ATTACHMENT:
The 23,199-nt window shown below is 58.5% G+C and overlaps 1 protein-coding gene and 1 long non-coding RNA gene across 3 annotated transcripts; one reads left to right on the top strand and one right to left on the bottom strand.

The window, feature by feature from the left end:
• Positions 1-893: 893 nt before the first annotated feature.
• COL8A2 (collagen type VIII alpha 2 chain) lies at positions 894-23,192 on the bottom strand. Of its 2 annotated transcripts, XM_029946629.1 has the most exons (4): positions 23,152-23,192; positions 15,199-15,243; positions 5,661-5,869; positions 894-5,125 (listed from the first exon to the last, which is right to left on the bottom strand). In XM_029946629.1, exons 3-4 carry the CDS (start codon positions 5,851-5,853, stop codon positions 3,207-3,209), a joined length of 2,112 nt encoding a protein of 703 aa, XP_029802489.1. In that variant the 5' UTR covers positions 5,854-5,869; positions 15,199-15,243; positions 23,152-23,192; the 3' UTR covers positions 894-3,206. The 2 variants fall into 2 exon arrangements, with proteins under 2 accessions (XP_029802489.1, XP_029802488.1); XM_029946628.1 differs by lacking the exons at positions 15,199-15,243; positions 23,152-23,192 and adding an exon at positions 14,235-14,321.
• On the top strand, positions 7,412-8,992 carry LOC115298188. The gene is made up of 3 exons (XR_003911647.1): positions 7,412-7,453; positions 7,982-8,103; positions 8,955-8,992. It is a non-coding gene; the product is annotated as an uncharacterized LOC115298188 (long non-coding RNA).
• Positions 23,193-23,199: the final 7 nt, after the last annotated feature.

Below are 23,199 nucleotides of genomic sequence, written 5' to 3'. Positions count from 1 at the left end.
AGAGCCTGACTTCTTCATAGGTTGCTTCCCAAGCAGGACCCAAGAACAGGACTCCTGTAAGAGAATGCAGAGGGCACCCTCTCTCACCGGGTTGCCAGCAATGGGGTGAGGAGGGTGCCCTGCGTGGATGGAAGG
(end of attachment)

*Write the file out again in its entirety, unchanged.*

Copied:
The 23,199-nt window shown below is 58.5% G+C and overlaps 1 protein-coding gene and 1 long non-coding RNA gene across 3 annotated transcripts; one reads left to right on the top strand and one right to left on the bottom strand.

The window, feature by feature from the left end:
• Positions 1-893: 893 nt before the first annotated feature.
• COL8A2 (collagen type VIII alpha 2 chain) lies at positions 894-23,192 on the bottom strand. Of its 2 annotated transcripts, XM_029946629.1 has the most exons (4): positions 23,152-23,192; positions 15,199-15,243; positions 5,661-5,869; positions 894-5,125 (listed from the first exon to the last, which is right to left on the bottom strand). In XM_029946629.1, exons 3-4 carry the CDS (start codon positions 5,851-5,853, stop codon positions 3,207-3,209), a joined length of 2,112 nt encoding a protein of 703 aa, XP_029802489.1. In that variant the 5' UTR covers positions 5,854-5,869; positions 15,199-15,243; positions 23,152-23,192; the 3' UTR covers positions 894-3,206. The 2 variants fall into 2 exon arrangements, with proteins under 2 accessions (XP_029802489.1, XP_029802488.1); XM_029946628.1 differs by lacking the exons at positions 15,199-15,243; positions 23,152-23,192 and adding an exon at positions 14,235-14,321.
• On the top strand, positions 7,412-8,992 carry LOC115298188. The gene is made up of 3 exons (XR_003911647.1): positions 7,412-7,453; positions 7,982-8,103; positions 8,955-8,992. It is a non-coding gene; the product is annotated as an uncharacterized LOC115298188 (long non-coding RNA).
• Positions 23,193-23,199: the final 7 nt, after the last annotated feature.

Below are 23,199 nucleotides of genomic sequence, written 5' to 3'. Positions count from 1 at the left end.
AGAGCCTGACTTCTTCATAGGTTGCTTCCCAAGCAGGACCCAAGAACAGGACTCCTGTAAGAGAATGCAGAGGGCACCCTCTCTCACCGGGTTGCCAGCAATGGGGTGAGGAGGGTGCCCTGCGTGGATGGAAGG